In the aftermath the murderous rampage at UC Santa Barbara May 2014, I found myself feeling profoundly grateful to be practicing psychiatry in Missouri, a state that allows law enforcement officers to issue a warrant on people suspected of having a mental health crisis so they can be taken to an emergency room to be evaluated by a mental health provider for an involuntary hold for 96 hours. The public has been eager to blame this rampage on an easily identifiable cause. It has been blamed on misogyny, easy access to guns, video games. Our collective ignorance of mental health issues allows us to blame these factors, while allowing mental illness to claim more lives. At the same time, we ignore, or take for granted factors which allow the mental health system to work.
In this part of Missouri, guns are ubiquitous. So are video games. It is popular for young men to express misogynistic views. Given what I have seen in the media, we should be having these sorts of events all the time here in Missouri. The fact we are not may be due to the role of the 96 hour involuntary hold. If a family member or therapist suspects a person may be in crisis, law enforcement officers do a “wellness check.” Very often, the person is taken to the nearest emergency room to be evaluated by a mental health professional who can then determine if the person requires an involuntary 96 hour hold.
In looking at the videos and reading the killer’s manifesto, it is clear to me, as a psychiatrist, that it is very possible he was experiencing a bipolar manic episode. In his manifesto, he claims to have been planning his revenge for years. This may be true, or it may be the grandiose expression borne of mania. A person in mania could easily write a document of that length in a short amount of time. If is true that he was planning this rampage for years, then it was, fortunately for us, poorly executed. He stated that he was going to go to a sorority house and kill all the women inside, yet he had no real plan for accomplishing this. He didn’t even know how to get into the sorority house once he arrived. Instead of killing everyone inside, he killed two innocent bystanders who were not even members of that sorority. As the rampage proceeded, it became more disorganized, ending with his suicide.
He uploaded a large number of repetitive videos in a short amount of time, another sign of mania. We have no evidence other than what he states in his videos and manifesto that he was a virgin, that he was suffering for years in a deep rage, nor has anyone come forward with any proof of his hatred that he talks about. We have no way of knowing for sure how long he had truly harbored these thoughts. One of his childhood friends mentioned in the manifesto expressed genuine surprise that the killer had these feelings.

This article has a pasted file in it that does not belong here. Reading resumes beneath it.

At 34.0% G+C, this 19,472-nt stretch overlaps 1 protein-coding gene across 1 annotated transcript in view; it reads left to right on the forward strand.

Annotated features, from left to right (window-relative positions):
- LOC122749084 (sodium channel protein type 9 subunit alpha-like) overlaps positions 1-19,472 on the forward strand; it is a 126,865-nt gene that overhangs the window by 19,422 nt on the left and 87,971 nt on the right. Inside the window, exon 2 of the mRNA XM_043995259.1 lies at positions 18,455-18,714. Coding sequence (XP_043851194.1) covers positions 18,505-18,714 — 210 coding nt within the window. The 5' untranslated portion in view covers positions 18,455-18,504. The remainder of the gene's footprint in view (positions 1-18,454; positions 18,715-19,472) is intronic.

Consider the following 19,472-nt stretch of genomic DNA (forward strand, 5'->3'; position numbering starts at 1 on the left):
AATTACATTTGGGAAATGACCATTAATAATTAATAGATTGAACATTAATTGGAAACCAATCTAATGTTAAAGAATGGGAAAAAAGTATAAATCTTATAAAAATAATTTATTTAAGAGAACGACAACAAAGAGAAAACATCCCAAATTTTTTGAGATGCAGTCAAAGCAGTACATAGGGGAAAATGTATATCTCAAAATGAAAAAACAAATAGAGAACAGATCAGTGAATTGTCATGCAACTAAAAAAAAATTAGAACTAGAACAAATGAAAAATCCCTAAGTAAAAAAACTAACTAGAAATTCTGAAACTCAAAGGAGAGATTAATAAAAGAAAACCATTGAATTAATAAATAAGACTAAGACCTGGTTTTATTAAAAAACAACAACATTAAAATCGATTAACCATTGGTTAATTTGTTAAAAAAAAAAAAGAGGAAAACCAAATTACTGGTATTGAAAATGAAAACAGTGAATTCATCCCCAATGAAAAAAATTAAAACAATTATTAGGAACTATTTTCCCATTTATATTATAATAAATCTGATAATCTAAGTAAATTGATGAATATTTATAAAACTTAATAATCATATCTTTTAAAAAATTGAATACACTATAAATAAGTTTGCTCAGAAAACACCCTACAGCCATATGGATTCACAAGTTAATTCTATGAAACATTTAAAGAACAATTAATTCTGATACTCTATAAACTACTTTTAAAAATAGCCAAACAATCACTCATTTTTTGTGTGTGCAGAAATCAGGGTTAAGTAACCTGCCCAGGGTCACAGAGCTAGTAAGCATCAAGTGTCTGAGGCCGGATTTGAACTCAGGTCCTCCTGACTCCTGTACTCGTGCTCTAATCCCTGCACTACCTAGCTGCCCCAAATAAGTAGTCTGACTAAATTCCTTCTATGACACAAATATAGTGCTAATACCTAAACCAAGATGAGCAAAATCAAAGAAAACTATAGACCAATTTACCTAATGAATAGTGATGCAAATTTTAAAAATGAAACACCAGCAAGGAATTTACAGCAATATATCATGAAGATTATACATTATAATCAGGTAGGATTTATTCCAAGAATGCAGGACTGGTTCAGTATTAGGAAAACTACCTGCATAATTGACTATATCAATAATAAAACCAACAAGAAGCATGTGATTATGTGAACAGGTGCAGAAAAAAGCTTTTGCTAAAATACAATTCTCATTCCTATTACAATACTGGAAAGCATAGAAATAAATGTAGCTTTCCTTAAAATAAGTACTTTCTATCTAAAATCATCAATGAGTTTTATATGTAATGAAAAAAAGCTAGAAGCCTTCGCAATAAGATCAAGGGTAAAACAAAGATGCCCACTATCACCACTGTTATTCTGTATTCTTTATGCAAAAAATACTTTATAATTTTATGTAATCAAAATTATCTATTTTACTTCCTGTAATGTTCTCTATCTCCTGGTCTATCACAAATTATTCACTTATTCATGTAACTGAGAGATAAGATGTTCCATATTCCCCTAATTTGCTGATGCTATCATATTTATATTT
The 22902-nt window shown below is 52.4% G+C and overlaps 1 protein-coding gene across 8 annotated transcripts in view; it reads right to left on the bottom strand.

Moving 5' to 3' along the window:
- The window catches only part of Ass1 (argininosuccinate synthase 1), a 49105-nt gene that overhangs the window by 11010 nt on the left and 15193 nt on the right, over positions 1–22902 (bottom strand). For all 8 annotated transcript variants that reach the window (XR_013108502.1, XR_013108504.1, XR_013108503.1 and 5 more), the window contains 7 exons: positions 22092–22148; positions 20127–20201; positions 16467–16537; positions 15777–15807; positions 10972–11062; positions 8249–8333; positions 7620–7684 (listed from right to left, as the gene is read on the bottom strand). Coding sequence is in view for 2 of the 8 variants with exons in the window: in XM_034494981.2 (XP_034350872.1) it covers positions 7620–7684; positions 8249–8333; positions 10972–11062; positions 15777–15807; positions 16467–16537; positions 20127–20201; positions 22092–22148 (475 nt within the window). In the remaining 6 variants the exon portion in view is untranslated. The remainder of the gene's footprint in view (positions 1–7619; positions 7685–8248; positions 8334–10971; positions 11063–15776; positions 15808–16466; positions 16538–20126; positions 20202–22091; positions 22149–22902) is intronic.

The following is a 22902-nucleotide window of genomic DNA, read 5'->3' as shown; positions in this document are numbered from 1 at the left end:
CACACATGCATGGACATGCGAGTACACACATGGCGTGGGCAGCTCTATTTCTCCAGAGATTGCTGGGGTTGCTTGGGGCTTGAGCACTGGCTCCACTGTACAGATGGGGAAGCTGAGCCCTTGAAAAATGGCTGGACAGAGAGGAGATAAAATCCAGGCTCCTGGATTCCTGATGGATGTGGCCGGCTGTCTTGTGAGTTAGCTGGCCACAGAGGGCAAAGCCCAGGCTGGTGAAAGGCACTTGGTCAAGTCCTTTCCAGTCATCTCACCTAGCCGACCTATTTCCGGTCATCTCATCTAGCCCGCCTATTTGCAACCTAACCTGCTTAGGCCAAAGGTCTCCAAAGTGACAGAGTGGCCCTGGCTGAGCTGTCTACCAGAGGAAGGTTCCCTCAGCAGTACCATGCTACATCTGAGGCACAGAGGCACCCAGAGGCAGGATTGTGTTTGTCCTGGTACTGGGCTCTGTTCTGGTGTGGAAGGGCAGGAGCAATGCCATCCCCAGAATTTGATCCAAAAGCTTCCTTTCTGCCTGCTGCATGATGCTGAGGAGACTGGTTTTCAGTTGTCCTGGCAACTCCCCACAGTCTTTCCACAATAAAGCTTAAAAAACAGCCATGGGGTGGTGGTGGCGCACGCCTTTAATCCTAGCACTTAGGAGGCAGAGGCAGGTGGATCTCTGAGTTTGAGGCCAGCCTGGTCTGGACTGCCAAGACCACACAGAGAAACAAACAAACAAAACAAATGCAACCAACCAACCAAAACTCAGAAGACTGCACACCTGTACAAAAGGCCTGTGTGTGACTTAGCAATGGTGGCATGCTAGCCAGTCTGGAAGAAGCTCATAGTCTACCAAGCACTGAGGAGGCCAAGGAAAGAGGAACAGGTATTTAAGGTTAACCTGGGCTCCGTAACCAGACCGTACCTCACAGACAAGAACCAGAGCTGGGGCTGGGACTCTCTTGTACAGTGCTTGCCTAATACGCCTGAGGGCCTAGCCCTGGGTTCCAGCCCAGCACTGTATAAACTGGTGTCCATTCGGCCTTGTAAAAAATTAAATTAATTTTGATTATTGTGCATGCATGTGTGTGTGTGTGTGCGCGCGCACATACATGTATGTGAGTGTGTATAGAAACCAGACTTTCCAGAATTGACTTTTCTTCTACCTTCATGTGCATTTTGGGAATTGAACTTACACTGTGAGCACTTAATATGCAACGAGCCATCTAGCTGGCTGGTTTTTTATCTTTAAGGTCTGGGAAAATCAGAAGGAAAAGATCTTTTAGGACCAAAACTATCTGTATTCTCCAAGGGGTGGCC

When a person experiences mania or mixed mania, thought processes become derailed. They become irritable and paranoid. Time perception is disturbed. The level of activity is increased, however this activity is not well organized. His manifesto has been quoted widely, with the implication that what he said should be accepted as fact. He says he planned it for years, then it must mean he was planning this for years. However, it is just as likely he was planning it for a much shorter time, and his report of years was the result of the same psychotic thinking that motivated his rampage. He talks about previous attacks on women and couples, and blames a high school crush for his “retribution.” Again, we have no real proof that he really carried out these attacks. Nor is there any proof he really did harbor hatred against his childhood crush for so many years.
I am not his psychiatrist, and I am not claiming that my assessment is accurate. However, if it is true that his rampage was the result of a psychotic break or manic episode, then shame on all of us. These episodes are easily treated in the inpatient units. In the amount of time since the killer first posted his videos on YouTube, in April, here at our lowly rural behavioral health unit (BHU) we have successfully treated over a dozen young men experiencing either a manic or psychotic episode. Many of these young men were brought in by law enforcement officers. Every one of us should be grateful to these officers for doing their job to keep us all safe.
Click on this link for a great reference guide if a family is looking at the process of involuntary procedures in Missouri.
Dr. Micaela Wexler provides child, adolescent and adult pscyhiatric services in Kansas City.
Please visit Wexler Family Psychiatry to schedule an appointment.
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Appointment information for Dr. Micaela Wexler: wexlerpsych.com